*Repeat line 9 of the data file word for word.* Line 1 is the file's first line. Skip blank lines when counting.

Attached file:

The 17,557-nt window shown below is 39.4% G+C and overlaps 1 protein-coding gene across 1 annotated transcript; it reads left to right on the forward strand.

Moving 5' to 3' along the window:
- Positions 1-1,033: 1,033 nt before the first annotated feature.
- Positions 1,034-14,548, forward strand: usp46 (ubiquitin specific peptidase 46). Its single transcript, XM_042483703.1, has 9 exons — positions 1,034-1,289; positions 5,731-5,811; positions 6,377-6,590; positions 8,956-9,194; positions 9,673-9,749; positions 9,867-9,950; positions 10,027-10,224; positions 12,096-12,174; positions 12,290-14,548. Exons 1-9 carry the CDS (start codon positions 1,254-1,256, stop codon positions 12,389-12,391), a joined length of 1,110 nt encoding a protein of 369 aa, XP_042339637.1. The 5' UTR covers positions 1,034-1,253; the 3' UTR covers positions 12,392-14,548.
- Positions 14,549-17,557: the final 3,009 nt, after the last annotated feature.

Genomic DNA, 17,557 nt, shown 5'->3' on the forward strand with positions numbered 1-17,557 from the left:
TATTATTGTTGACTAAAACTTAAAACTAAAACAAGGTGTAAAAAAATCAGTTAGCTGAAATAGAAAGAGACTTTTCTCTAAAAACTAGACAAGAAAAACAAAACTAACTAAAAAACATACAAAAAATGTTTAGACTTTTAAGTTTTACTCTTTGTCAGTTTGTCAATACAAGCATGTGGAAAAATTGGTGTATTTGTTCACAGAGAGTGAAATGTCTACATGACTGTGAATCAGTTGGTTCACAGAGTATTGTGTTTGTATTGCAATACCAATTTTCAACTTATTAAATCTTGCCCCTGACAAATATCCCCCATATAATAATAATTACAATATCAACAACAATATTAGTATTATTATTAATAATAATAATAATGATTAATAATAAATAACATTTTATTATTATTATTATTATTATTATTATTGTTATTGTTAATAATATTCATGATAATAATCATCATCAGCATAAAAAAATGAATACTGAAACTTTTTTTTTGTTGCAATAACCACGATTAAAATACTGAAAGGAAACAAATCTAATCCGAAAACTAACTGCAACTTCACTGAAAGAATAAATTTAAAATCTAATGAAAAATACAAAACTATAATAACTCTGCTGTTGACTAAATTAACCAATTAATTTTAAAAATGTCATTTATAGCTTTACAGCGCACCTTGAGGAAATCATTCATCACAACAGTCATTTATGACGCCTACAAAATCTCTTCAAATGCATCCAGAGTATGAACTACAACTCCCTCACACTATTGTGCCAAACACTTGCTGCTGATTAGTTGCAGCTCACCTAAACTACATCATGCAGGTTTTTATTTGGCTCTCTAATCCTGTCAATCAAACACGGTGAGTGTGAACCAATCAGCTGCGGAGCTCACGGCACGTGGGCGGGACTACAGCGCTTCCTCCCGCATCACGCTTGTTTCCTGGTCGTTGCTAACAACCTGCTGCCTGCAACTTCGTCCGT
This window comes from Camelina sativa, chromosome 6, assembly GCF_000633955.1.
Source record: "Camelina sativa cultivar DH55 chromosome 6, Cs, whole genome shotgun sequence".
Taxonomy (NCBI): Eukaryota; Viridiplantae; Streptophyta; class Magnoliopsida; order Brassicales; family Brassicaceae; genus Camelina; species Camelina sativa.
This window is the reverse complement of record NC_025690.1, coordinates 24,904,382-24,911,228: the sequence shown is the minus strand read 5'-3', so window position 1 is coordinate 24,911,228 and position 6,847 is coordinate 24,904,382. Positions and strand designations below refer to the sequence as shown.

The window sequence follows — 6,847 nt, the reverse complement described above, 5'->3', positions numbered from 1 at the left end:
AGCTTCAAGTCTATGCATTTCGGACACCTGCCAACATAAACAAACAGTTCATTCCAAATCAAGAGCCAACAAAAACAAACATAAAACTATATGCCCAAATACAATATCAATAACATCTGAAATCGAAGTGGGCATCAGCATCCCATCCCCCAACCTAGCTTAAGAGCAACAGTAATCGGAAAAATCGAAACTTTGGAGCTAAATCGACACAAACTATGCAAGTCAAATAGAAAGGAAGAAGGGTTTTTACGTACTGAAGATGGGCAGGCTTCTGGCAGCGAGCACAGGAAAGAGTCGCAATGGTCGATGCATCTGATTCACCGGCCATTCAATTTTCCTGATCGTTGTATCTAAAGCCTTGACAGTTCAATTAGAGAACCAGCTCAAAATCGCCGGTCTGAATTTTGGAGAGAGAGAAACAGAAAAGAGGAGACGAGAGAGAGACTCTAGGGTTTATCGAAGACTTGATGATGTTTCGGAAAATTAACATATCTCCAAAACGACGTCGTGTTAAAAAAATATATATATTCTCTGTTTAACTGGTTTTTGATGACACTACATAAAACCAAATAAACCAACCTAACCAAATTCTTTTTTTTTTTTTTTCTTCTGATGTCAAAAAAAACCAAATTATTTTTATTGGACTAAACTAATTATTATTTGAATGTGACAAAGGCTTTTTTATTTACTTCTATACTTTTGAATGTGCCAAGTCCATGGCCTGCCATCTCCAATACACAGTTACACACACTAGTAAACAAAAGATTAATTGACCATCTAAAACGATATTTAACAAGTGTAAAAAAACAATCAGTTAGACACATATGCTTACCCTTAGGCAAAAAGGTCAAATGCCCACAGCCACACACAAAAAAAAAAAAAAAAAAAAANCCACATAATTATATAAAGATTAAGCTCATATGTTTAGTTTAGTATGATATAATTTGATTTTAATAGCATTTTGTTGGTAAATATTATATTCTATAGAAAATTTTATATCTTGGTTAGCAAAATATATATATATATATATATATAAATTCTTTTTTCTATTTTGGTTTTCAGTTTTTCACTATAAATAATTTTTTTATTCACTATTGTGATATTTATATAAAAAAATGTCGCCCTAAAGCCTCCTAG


Source record: "Camelina sativa cultivar DH55 chromosome 6, Cs, whole genome shotgun sequence".